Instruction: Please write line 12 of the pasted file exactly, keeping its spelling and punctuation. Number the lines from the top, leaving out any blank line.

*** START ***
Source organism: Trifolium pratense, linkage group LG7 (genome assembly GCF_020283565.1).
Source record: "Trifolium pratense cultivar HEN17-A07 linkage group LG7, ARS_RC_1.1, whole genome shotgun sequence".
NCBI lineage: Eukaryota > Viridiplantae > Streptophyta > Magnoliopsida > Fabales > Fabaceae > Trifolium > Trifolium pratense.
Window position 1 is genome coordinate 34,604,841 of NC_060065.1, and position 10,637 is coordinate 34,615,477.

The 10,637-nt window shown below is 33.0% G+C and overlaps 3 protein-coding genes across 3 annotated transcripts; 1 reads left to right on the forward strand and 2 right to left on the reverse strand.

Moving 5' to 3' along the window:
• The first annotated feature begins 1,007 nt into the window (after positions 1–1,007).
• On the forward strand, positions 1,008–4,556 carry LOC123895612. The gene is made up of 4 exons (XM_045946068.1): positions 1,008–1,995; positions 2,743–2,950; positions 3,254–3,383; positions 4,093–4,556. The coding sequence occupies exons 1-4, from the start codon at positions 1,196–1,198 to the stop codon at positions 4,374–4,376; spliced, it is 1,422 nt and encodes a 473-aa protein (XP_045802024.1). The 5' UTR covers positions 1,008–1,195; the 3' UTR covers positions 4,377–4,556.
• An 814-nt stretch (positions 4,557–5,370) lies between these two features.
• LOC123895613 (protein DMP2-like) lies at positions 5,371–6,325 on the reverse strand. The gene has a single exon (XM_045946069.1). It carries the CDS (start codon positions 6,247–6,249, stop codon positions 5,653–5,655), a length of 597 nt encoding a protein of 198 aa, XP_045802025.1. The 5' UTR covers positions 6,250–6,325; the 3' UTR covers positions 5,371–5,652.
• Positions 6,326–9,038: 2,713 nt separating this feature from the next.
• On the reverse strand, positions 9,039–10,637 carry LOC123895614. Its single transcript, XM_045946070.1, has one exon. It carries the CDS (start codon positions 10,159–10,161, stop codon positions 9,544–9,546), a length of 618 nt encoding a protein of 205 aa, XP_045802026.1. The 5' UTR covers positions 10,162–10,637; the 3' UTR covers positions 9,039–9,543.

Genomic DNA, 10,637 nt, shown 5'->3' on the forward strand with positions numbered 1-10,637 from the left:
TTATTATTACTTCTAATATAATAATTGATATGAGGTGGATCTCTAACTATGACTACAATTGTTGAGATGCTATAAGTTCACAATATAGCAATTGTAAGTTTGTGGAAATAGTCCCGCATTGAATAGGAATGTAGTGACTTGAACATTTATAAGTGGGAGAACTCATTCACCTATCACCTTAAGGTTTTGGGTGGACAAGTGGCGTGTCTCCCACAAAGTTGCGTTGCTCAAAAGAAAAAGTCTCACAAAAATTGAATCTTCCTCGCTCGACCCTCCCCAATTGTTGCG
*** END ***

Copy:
• On the reverse strand, positions 9,039–10,637 carry LOC123895614. Its single transcript, XM_045946070.1, has one exon. It carries the CDS (start codon positions 10,159–10,161, stop codon positions 9,544–9,546), a length of 618 nt encoding a protein of 205 aa, XP_045802026.1. The 5' UTR covers positions 10,162–10,637; the 3' UTR covers positions 9,039–9,543.